Poetry techniques

Nahrenne

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I know that not many people have posted poetry on SH, nor are there that many that have read any that poets have posted. However, I thought it would be nice for people to mention different poetry techniques they know of, or use themselves, so that both readers and poets alike may gain something more from this form of literature.

As such, I thought it would be helpful also for those who are still in education, since the terminology used in poetry can often be utilised in other forms of literature which, in turn, would aid writers of other mediums to develop in their techniques.

I'll start off with the names of some techniques I know of. I'll try go into more depth if people are interested, but I don't want to make a wall of text for the first post.

Metaphors
Similes
Rhyming couplets
Sonnets
Haikus
Para-rhyme
Free verse

X
 

Alverost

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I know that not many people have posted poetry on SH, nor are there that many that have read any that poets have posted. However, I thought it would be nice for people to mention different poetry techniques they know of, or use themselves, so that both readers and poets alike may gain something more from this form of literature.

As such, I thought it would be helpful also for those who are still in education, since the terminology used in poetry can often be utilised in other forms of literature which, in turn, would aid writers of other mediums to develop in their techniques.

I'll start off with the names of some techniques I know of. I'll try go into more depth if people are interested, but I don't want to make a wall of text for the first post.

Metaphors
Similes
Rhyming couplets
Sonnets
Haikus
Para-rhyme
Free verse

X
Why don't you give us a few examples of the techniques?
 
Last edited:

Hopetoread

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Parallelism is poetic method , it is hard for me to explain so best to use search engine to look up
 

Nahrenne

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Simile:

A simile is when you describe something as something else.
You can identify a simile when 'as', or, 'like', have been used with the description.
Some examples would be:
'Her skin was as shiny as a fresh pearl, not a blemish to be seen.'
Or
'Her skin was like a fresh pearl, pale and white, with no blemish to be seen.'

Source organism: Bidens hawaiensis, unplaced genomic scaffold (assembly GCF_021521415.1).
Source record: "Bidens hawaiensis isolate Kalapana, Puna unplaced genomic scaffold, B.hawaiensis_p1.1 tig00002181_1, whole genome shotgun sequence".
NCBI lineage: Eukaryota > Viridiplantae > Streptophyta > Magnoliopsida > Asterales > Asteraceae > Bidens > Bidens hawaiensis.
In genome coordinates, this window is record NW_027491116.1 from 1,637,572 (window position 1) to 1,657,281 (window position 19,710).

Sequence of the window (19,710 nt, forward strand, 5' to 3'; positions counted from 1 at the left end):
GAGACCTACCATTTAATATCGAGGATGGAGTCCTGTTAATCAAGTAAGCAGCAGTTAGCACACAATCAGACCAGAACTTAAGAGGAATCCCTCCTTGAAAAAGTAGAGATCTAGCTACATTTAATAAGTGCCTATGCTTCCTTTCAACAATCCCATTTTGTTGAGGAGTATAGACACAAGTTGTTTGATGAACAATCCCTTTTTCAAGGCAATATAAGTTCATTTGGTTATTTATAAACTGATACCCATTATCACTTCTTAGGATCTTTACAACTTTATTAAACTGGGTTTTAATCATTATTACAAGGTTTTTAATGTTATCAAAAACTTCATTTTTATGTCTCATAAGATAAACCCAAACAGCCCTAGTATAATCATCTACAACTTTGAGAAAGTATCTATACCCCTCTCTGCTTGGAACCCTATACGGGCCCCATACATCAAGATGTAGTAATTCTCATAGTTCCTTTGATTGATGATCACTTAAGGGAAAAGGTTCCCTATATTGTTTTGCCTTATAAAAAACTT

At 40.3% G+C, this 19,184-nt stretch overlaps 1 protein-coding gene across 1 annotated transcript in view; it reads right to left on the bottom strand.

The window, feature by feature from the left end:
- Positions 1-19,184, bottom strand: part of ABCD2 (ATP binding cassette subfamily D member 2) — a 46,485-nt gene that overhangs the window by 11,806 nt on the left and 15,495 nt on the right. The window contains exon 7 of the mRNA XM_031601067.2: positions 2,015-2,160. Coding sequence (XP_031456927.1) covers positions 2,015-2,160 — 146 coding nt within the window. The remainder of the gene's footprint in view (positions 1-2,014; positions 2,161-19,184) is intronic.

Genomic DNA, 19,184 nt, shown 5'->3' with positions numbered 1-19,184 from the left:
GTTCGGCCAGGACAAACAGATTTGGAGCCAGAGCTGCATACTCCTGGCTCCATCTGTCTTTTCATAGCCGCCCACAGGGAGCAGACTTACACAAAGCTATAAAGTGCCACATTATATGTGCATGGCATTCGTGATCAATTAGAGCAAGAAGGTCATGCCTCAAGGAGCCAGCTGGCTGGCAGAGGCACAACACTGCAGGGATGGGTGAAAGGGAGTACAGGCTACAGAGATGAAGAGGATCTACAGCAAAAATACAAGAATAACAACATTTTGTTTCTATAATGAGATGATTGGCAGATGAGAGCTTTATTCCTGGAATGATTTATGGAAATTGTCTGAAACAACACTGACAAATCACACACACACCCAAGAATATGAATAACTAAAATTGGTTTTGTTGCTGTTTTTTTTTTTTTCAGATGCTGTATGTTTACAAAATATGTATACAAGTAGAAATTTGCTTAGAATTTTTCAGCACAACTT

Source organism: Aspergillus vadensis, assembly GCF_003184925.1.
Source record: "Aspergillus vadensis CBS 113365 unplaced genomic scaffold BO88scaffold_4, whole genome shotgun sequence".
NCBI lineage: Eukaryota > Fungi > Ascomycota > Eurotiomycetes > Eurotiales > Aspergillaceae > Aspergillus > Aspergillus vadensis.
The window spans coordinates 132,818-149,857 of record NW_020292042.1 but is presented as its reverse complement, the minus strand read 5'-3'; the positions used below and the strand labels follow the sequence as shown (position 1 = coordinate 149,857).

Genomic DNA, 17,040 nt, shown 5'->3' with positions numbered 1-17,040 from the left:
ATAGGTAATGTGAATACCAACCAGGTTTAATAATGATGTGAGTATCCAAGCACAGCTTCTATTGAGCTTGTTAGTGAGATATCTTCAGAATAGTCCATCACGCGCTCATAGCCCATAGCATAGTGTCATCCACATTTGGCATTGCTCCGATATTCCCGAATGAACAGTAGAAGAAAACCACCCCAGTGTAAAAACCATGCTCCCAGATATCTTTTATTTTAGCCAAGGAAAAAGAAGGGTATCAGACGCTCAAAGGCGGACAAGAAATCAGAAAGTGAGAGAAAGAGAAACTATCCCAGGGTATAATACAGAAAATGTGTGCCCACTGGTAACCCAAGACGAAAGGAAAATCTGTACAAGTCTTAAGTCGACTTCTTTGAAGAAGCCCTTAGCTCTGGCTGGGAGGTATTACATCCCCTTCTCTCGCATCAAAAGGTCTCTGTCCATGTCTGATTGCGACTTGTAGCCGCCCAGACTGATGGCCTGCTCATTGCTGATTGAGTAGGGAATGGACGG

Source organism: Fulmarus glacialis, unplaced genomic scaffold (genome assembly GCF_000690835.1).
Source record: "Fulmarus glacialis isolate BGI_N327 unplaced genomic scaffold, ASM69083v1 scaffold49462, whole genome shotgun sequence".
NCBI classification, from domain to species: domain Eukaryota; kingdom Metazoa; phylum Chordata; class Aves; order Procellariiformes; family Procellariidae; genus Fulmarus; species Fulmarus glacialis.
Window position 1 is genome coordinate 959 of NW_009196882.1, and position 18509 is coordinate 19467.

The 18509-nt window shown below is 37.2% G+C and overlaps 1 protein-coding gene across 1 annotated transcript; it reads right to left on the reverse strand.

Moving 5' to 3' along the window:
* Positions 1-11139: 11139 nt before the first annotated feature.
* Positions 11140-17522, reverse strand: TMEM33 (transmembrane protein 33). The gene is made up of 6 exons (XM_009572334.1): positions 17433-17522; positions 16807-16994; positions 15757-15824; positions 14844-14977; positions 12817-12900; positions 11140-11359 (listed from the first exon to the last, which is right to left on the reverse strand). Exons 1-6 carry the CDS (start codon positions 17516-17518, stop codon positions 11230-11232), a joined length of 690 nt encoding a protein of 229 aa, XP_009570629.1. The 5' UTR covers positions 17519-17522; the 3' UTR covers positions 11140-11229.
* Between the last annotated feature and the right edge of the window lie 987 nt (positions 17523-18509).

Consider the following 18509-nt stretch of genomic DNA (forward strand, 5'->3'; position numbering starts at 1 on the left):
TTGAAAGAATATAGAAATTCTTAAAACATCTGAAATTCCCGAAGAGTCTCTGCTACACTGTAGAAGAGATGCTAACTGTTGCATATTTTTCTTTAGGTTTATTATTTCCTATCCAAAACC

X
 

Nahrenne

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Metaphor:

A metaphor is similar to a simile, except you are not likening something to another thing, but are saying it is that other thing.
Some examples would be:
'Her skin was made of pearl, all white and without blemish.'

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Nahrenne

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Rhyming Couplets:

A rhyming couplet is when you have two consecutive lines of poetry that rhyme on the last word of each line.
Examples would be:
'I flew up into the sky,
I went rose up high.'

'Sleeping in a bed of silk,
The child had fed on its mother's milk.'

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Nahrenne

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Parallelism:

This is when you present contrasting views on the same thing in a parallel structure.
It is often used to emphasise the contrast in things.
An example from the poet, John Donne:

“Good we must love, and must hate ill,
For ill is ill, and good good still;
But there are things indifferent,
Which we may neither hate, nor love,
But one, and then another prove,
As we shall find our fancy bent.'

X
 

Nahrenne

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Personification:

This is when you impose human qualities on non-human things.
Examples:

'The tree moaned as the wind passed through.'

Or

'The rabbit spoke with its eyes.'

Or

'The dress's beauty was mesmerising.'

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Nahrenne

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Sonnets:

This is a style of poem whereby there are 14 lines.
Each line will be divided into a rhyming scheme, as well as have a strict rhythm to them.
There are many types of sonnets, but one famous style is the Shakespearean sonnet.
This comprised of 12 lines of alternate rhyme, followed by a rhyming couplet.
It would be written in iambic pentameter, in which each line would contain 10 syllables, where the stress of syllables would be alternate in the line.

An example of a Shakespearean sonnet:

'Shall I compare thee to a summer's day?
Thou art more lovely and more temperate:
Rough winds do shake the darling buds of May,